The Anaheim Ducks were the lowest scoring team in the NHL last year, being the only team out of the league’s 31 that finished below 200 goals total on the season. It was talked about consistently throughout the year and has been mentioned early this season as well, as the offense has shown inconsistencies finding the back of the net.
The Ducks power play ranks 30th in the league at just 9.5% through the first seventeen games of this season. Many are starting to panic and call for some kind of change regarding the man advantage, be it player personnel or the coaching staff that oversees it, but my suggestion is to stand pat and let the growing pains run their course.
This was always intended to be a season for growth and development.
So many fans have been given high hopes and aspirations for the playoffs after the Ducks have stormed out of the gate, finding themselves 3rd in the Pacific with a 9-6-0 record as we enter November. It would be incredible, not only for the fans, but the young players on the Ducks as well, if they could find themselves in a playoff spot come spring.
This should not mean, however, that the Ducks abandon their course of re-tooling and focusing on development to re-enter “win now” mode. Our very own CJ Woodling wrote about what it will mean for Ducks fans to define success for the team as they go through the re-tooling process and work to open a new championship window. It’s never easy to watch your favorite team compete and not see them push for a championship, but the harsh reality is that teams must go through the ebbs and flows of being competitive, and the Anaheim Ducks are not quite ready for that yet.
We as fans entered this season hoping to see any form of improvement over the Ducks of last year that got steamrolled more often than not under Randy Carlyle’s archaic system of “big boy hockey”, and the early returns of having a new coach with a new system have shown some promise. The power play seems to be a lone exception to the improvement based on the numbers we see on paper, but it will get better, and from the way that I see things, it has the potential to become one of the more formidable power play units across the league.
The kids will grow.
This points seems obvious, but it’s true for every aspect of their game. They will gain confidence, they will gain speed, they will gain strength, and they will gain scoring ability. Ryan Getzlaf will not be the one to push the Ducks power play around the corner into a new era. Neither will Cam Fowler or Adam Henrique.
The answer will come from the kids, and we have to be patient with their development. Not every up-and-coming NHL prospect bursts onto the scene like Connor McDavid or Auston Matthews. Most will need a season or more before they finally have the breakthrough that gets the ketchup bottle flowing, to use a familiar metaphor from our old friend Teemu Selanne.
Troy Terry, Max Jones, Sam Steel, Max Comtois, and perhaps even Josh Mahura, Jacob Larsson, or Brendan Guhle could be the key to getting the power play out of the cellar of the league. Once the kids are established goal-scorers at hockey’s highest level, the power play will be top-10 in the league. Mark my words.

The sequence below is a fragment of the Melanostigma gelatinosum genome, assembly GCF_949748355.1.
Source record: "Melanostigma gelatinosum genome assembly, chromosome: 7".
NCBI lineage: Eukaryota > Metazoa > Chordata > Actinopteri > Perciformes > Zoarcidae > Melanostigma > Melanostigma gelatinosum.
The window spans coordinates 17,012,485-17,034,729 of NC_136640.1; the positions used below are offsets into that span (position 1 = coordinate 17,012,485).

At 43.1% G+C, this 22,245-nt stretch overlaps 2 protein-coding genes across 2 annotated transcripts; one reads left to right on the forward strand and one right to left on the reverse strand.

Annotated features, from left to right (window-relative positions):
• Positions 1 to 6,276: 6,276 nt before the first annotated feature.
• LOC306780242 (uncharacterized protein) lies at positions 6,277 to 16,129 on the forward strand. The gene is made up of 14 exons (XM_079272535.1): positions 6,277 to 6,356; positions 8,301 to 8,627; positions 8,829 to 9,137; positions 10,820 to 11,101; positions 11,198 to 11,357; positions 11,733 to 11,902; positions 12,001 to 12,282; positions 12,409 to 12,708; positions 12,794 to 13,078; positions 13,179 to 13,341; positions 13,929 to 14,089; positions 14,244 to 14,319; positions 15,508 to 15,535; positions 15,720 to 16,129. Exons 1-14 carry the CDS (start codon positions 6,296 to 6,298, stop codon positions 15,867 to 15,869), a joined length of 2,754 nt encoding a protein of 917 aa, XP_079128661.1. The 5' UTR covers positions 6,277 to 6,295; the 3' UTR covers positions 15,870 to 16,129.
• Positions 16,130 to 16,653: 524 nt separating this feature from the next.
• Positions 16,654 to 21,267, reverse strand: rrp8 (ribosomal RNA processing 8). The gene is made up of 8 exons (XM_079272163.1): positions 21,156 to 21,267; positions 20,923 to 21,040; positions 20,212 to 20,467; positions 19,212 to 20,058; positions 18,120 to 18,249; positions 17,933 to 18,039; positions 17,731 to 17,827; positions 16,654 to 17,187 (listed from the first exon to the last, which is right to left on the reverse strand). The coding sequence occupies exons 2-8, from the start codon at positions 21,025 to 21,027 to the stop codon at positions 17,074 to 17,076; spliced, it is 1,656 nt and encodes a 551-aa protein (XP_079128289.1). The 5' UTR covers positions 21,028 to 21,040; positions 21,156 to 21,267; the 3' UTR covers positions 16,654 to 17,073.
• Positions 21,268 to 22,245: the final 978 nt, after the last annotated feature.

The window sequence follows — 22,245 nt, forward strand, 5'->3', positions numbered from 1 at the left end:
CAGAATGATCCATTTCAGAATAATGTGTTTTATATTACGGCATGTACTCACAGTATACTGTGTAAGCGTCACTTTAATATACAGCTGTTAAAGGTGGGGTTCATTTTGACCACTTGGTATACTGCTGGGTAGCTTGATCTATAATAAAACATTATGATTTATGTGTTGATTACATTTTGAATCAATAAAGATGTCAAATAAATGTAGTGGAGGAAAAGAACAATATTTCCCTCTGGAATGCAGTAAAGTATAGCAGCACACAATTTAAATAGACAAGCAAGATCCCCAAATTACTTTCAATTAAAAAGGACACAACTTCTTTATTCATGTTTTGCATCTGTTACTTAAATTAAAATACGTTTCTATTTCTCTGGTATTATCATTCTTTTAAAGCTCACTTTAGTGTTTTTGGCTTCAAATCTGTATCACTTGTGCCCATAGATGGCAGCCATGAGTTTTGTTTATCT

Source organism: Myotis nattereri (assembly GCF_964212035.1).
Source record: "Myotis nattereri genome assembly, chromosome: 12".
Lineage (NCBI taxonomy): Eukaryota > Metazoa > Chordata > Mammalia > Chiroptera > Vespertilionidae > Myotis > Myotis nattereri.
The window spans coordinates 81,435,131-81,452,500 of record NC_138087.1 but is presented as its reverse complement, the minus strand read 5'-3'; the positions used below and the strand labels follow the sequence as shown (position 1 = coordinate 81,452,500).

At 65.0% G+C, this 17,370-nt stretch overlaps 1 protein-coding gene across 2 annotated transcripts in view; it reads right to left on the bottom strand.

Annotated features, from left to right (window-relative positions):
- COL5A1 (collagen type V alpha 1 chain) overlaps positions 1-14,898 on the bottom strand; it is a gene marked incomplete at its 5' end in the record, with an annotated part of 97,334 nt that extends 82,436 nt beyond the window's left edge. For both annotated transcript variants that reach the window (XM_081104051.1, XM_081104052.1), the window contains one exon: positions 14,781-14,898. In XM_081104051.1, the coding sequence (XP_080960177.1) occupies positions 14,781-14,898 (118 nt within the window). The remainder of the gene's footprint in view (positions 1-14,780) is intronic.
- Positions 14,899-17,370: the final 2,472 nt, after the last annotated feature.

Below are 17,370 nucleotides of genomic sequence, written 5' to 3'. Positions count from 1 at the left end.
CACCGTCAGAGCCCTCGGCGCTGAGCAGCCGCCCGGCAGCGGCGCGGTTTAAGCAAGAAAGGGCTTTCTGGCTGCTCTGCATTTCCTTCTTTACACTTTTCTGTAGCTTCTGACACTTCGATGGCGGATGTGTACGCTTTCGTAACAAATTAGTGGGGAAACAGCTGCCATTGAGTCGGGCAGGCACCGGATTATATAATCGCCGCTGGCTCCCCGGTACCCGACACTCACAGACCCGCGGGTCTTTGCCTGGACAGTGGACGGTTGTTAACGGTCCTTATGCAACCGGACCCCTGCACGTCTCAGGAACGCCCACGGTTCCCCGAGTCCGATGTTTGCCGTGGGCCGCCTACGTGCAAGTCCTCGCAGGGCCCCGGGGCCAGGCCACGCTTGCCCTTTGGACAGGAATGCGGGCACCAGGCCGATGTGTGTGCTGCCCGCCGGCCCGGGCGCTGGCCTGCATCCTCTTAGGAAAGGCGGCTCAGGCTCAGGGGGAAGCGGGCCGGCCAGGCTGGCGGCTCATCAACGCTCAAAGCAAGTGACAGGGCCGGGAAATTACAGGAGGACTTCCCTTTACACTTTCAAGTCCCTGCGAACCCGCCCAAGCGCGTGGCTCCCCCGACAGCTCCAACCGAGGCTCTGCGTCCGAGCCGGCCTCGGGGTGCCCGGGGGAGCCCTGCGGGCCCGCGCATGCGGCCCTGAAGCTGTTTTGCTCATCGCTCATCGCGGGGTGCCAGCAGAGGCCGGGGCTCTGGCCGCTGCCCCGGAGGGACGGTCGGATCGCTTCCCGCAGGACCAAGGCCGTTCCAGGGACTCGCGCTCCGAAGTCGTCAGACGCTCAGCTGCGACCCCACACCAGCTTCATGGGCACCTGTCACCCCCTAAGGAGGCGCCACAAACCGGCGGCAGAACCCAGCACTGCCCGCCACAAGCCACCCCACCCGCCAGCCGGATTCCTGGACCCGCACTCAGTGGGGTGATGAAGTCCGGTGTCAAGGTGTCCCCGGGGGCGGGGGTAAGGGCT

While the Ducks haven’t scored very often on the power play (they only currently have four power play goals on 42 opportunities with the man advantage), many fans have already seen encouraging signs with the power play through the simple eye test.
The puck movement looks much better, the puck recoveries have improved drastically, and the structure looks to be sound. The shot totals aren’t quite there yet to consider the power play truly dangerous or unlucky, but the kids are growing and the goals will come.
Veteran goal-scorers on the power play will also benefit from the kids finding confidence offensively, as they may begin to find more open ice in critical areas when penalty kills are required to respect that Troy Terry can score from anywhere or that Max Jones can block out the sun in front of opposing goaltenders. Sam Steel is also capable of passing pucks around with precision, but we haven’t seen that yet from him this season. But that could prove to be deadly to opposing penalty kills if it develops as expected.
We’ve seen what guys like Ondrej Kase and Rickard Rakell are capable of with the puck on their stick, and they will find a groove as well. The Ducks seem to be stuck between a rock and a hard place with the kids looking to find some consistency and confidence while the veterans try to find consistent linemates to build chemistry with and get into their own rhythms. Each game brings the Ducks closer to finding permanent landing spots within the lineup for each pivotal piece, and the results will follow the process.
At the end of the day, the power play will be fine. It’s in development, just like the rest of the team. If it takes a season to figure it out and get it firing on all cylinders, so be it. Let’s just hold off on calling for players or coaches to not be given the opportunities to experiment with it through the learning process.
Patience is a virtue.